Gone but not Departed

gate gate paragate parasaṃgate bodhi svāhā:
“Gone, gone, gone beyond, gone beyond beyond—this is perfection.”

Most people have heard this famous verse about the Buddha. But what does it mean? The word gone has several senses. It can mean departed; gone away. Or it can mean missing, unavailable or finished; my cup was gone. Which is it here? Most people would probably guess the first meaning, but actually it is the second.

When the Buddha attained parinibbāna at the death of his physical body, he didn’t just go away; he disappeared entirely, never to return. Actually, since the time of his enlightenment he was already gone.

But he didn’t go anywhere. Nibbāna is not a place, but a state of non-becoming. Once one ‘goes’ to nibbāna, unlike most beings they do not return to this world. I have written in a recent post in the Ultimate Wisdom series (Nibbāna is Nowhere):

So naturally the deluded worldlings project their profit motive on those who are in the Holy Life: ‘Why should one attain Nibbāna? What is the purpose of trying to attain Nibbāna? What is the use of Nibbāna?” Rather than rejecting such questions, the scholars brought in periphrastic phrases like nibbānaṃ pana āgamma: ‘on reaching Nibbāna’ just to answer them. They like to say that ‘on reaching Nibbāna’, somewhere far away, sometime in the future, craving will be destroyed.

But nibbāna is not somewhere far away; it is nowhere at all. That means that nibbāna is also, at least potentially, anywhere and everywhere. Before enlightenment, it seems that nibbāna is nowhere. Once one attains that state of non-becoming, nibbāna is wherever one goes.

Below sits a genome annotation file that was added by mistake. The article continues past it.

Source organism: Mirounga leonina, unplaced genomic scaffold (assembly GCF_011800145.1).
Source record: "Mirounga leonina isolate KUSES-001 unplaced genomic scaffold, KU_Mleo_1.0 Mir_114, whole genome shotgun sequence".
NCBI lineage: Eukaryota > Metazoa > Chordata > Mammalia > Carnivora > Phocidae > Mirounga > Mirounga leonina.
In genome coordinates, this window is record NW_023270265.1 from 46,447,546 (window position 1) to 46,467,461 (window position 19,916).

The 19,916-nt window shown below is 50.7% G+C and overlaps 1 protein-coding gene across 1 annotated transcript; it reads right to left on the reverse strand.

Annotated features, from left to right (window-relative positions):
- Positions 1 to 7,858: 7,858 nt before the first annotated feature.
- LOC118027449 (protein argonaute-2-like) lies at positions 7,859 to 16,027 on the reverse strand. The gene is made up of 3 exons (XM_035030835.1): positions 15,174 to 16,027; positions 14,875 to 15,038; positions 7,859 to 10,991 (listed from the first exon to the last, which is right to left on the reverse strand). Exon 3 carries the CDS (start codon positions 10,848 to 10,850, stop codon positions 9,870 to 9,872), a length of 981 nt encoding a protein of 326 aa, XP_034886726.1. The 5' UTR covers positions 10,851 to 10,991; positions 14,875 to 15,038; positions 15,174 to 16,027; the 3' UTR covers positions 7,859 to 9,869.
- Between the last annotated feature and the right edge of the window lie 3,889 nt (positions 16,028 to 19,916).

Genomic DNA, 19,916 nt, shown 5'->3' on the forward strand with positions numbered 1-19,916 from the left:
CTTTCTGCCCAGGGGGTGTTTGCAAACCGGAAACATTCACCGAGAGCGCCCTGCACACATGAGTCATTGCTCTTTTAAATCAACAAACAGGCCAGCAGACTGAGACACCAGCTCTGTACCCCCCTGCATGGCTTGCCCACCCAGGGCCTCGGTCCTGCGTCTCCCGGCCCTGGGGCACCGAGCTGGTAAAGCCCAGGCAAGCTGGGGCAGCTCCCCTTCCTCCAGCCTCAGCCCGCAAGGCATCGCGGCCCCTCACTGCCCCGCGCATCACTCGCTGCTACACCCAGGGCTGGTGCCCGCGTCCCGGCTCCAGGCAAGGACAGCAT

Most of us spend our lives fabricating states of being that lead to suffering, decay and death. Then when the body is finished, we begin new cycle of becoming, take a new form according to our means and abilities, and do it all over again. An enlightened person is freed from this cycle. He learns to take control over the process of becoming, and gradually attain higher and higher states until he can stop becoming altogether.

This is the Noble Path, and it is open and available to anyone who cares to stop suffering. All you have to do is read the teaching of the Buddha and apply them to your life. If you read our books and other posts here, you will find ample help for doing so. May you attain nibbāna!


Dictionary: no longer present; departed • no longer in existence; dead or extinct • no longer available • informal in a trance or stupor, especially through exhaustion, drink, or drugs 

2 pastoverover and done withno moredonefinishedendedforgottendead and buried.
used upconsumedfinishedspentdepleted, at an end.
an aunt of mine, long since gonedeaddeceasedexpireddepartedno morepassed on/awaylatelostlamentedperishedfallendefunctextinct.

Published by

Dev Jacobsen

Musician, author and yogi, developer of Palingenics.

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